9:30 AM - 9:45 AM
[SIT05-07] Water in glassy volcaniclastics recovered during IBM IODP Exp. 350: can it help fingerprint eruption sites?
Keywords:Izu-Bonin-Mariana drilling, volcaniclastics, glass, water content, water speciation, vent conditions
IODP Expedition 350 drilled at two sites (Tamura et al., In Press). Site U1436 in the fore-arc at 1776 meters below sea level (mbsl), 〜60 km east of the arc-front volcano Aogashima, is a geotechnical hole drilled in preparation for proposed deep drilling at site IBM-4. This was followed by Site U1437 at 2117 mbsl in the rear-arc, the main focus of the expedition, located in a volcano-bounded basin between the Manji and Enpo rear-arc seamount chains, 〜90 km west of the arc-front volcanoes Myojinsho and Myojin Knoll. Hole U1436A reached 150 meters below seafloor (mbsf), recovering 71.6 m of Pleistocene to Pliocene sediments consisting of a single lithostratigraphic unit of tuffaceous mud (〜60%) intercalated with 〜150 volcaniclastic layers. Volcaniclastics range from ash to lapilli-ash size, and record mafic (〜80 layers, 〜60% of the recovered volcaniclastics) to more evolved volcanism. A distinctive glassy mafic ash layer that may record a large-volume eruption was recovered at 〜50 mbsf; in order to recover the layer less disturbed by coring, three additional holes (U1436B, C, and D) were drilled at the site to better constrain its thickness and thus its origin. Drilling at Site U1437 across Holes U1437B, D and E, reached 1806.5 mbsf and recovered 1120.76 m of Pleistocene to Miocene tuffaceous mud and mudstone (〜60%) intercalated with volcaniclastic layers (〜2500 layers) that were divided into seven lithostratigraphic units. The proportion of the volcaniclastics and their dominantly fine grain size (ash/tuff) is surprisingly low for an intra-volcano basin and suggest distal sources. In Units VI and VII, below 1320 mbsf, the volcaniclastics included a greater proportion of coarser material (lapilli-tuff to tuff-breccia) that may originate more proximally. Within Unit I a record of mafic and more evolved volcanism could be identified, but this became more difficult with depth.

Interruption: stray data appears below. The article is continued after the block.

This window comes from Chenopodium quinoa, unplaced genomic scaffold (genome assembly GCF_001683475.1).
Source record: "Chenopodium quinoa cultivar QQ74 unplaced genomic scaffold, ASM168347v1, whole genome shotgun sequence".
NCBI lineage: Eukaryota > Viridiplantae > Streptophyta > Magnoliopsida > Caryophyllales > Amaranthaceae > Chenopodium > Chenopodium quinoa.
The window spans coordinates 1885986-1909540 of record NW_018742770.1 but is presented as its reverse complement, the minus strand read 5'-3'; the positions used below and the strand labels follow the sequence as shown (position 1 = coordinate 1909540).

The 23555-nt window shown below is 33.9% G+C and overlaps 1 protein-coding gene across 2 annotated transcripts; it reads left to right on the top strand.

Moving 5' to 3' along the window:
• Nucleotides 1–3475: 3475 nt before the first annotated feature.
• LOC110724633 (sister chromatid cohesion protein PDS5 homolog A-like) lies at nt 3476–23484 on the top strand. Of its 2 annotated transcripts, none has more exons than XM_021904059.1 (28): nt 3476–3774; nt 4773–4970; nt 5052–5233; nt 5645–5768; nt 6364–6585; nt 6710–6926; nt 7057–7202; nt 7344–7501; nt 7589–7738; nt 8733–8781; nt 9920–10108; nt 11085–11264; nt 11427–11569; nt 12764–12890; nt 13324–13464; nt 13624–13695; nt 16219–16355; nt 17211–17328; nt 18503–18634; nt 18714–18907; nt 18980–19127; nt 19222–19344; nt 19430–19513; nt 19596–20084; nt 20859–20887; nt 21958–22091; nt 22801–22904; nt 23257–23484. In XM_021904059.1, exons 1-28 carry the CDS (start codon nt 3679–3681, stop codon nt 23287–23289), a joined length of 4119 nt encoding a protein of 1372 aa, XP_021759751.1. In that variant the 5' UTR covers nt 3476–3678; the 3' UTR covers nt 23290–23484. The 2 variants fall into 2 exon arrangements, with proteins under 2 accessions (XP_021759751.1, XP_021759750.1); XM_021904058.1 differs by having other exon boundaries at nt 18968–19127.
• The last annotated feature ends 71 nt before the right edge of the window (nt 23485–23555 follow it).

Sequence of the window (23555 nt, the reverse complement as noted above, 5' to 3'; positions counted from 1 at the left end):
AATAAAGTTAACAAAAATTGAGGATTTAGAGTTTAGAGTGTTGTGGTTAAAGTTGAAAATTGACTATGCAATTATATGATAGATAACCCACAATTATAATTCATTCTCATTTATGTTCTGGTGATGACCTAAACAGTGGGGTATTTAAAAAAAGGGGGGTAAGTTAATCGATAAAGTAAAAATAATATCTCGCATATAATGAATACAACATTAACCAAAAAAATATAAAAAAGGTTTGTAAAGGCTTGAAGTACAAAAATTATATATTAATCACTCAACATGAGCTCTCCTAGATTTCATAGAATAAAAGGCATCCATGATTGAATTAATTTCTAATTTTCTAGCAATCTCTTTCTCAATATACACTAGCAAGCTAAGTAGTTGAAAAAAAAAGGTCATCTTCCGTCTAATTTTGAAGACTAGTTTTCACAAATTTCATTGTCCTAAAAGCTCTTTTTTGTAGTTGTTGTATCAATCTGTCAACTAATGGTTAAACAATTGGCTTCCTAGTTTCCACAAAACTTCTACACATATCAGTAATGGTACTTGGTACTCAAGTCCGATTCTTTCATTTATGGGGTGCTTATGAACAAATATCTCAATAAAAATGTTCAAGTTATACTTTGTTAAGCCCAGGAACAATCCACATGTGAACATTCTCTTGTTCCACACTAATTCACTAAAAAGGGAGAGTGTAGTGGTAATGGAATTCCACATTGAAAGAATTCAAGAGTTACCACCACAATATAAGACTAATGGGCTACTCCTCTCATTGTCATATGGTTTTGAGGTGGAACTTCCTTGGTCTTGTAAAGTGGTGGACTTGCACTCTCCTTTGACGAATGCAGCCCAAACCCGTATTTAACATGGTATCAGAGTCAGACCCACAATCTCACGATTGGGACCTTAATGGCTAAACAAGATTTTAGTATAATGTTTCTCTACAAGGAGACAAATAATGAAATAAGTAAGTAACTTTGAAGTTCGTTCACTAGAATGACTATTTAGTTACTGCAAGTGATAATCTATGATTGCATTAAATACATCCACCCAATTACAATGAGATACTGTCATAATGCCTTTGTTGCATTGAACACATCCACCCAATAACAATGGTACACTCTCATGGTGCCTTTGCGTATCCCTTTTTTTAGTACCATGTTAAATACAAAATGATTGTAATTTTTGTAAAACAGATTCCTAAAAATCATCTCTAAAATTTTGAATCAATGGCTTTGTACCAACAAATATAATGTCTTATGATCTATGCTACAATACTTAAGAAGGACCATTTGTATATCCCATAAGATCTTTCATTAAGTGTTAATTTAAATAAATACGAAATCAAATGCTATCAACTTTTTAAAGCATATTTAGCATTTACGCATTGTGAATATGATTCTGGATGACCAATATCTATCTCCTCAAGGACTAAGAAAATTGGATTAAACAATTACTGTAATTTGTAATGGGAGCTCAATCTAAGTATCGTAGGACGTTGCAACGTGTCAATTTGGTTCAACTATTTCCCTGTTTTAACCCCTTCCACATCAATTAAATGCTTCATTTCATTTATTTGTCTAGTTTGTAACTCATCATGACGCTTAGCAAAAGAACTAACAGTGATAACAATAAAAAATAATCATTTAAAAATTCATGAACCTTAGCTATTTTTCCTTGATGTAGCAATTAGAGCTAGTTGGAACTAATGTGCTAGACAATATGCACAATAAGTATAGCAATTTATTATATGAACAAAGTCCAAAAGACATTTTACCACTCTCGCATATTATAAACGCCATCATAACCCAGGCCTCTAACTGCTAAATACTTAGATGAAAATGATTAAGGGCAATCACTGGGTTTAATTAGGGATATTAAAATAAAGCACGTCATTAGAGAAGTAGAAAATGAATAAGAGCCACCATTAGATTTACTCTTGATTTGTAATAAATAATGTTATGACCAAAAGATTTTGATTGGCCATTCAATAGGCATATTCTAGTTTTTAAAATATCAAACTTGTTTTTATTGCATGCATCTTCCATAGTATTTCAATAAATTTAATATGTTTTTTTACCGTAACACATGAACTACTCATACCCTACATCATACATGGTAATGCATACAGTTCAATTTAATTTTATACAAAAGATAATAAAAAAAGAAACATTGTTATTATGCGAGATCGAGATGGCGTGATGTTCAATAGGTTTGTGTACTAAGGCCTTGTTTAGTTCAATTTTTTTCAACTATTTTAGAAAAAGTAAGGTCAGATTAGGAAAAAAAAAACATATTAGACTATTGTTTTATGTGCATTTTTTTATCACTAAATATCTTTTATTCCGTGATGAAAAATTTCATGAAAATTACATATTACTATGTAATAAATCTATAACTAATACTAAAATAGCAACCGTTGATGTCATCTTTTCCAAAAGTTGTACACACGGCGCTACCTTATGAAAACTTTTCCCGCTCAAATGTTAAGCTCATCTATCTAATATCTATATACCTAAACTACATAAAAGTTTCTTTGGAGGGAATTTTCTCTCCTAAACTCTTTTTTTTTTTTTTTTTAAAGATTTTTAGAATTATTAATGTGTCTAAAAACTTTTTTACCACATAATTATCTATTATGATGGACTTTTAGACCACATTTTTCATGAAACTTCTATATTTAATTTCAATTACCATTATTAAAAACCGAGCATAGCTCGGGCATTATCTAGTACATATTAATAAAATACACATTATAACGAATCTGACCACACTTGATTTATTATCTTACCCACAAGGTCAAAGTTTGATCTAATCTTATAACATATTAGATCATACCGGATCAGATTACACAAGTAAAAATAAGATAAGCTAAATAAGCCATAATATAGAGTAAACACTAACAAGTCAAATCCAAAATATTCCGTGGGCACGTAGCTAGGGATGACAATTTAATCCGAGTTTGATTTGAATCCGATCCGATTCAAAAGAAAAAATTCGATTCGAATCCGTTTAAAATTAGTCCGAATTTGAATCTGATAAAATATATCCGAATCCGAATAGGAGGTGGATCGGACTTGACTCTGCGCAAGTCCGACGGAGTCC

Water is being measured in glassy material from the volcaniclastic layers. As water solubility increases with increasing pressure, if water is saturated in the melt on eruption, the water left in the glass provides a means to estimate the pressure at the time of quenching. This can then be used to infer whether or not the eruption that generated the volcaniclastics was submarine, and if so at what water depth it occurred. We will examine whether water can be used to constrain eruption depths and help to locate possible sources of the volcaniclastics recovered in IODP Expedition 350. One possible issue that may overprint the water signal even in fresh-looking glass is post-eruption hydration of the glass by seawater at ambient temperature at their site of deposition. Water added in this way enters the glass as molecular water because at sub-magmatic temperatures the species interconversion reaction between molecular water and hydroxyl species is negligible. This results in anomalously high concentrations of molecular water compared to the speciation expected at eruption temperature. If this is recognized in the glassy volcaniclastics from IODP Expedition 350, we will examine whether it is possible to restore eruption water contents using their measured hydroxyl content and water speciation models. If successful, we will then infer from the restored water contents whether the eruptions that generated the glasses were submarine, and if so the depth of eruption required for the melts to be saturated at the time of quenching.
Tamura, Y. et al., In Press. Proceedings of the International Ocean Discovery Program, Expedition 350. doi:10.14379/iodp.proc.350.2015